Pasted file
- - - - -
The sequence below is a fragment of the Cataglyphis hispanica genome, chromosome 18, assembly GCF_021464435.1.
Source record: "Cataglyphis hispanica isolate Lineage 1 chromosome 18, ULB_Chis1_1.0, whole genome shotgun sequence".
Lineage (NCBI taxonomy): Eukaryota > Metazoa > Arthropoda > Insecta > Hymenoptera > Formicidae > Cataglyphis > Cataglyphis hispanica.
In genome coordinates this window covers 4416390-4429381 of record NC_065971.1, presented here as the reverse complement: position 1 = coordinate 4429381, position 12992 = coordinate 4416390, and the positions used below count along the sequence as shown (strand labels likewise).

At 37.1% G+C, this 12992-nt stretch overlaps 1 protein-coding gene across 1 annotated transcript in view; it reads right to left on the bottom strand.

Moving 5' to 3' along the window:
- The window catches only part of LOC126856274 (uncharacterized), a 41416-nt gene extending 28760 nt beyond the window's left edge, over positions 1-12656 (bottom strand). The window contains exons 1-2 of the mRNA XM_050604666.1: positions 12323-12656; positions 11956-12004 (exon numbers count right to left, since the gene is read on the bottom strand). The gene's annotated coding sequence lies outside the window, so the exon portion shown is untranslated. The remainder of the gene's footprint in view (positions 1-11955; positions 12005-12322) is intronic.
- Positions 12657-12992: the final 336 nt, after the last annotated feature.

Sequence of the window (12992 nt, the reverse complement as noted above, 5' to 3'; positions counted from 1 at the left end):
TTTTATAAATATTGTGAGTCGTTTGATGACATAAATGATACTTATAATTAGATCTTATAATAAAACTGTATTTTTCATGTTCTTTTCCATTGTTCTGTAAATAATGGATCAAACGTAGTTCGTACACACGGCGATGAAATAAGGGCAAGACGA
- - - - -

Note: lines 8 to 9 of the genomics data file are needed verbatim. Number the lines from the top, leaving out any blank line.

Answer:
- Positions 12657-12992: the final 336 nt, after the last annotated feature.

Sequence of the window (12992 nt, the reverse complement as noted above, 5' to 3'; positions counted from 1 at the left end):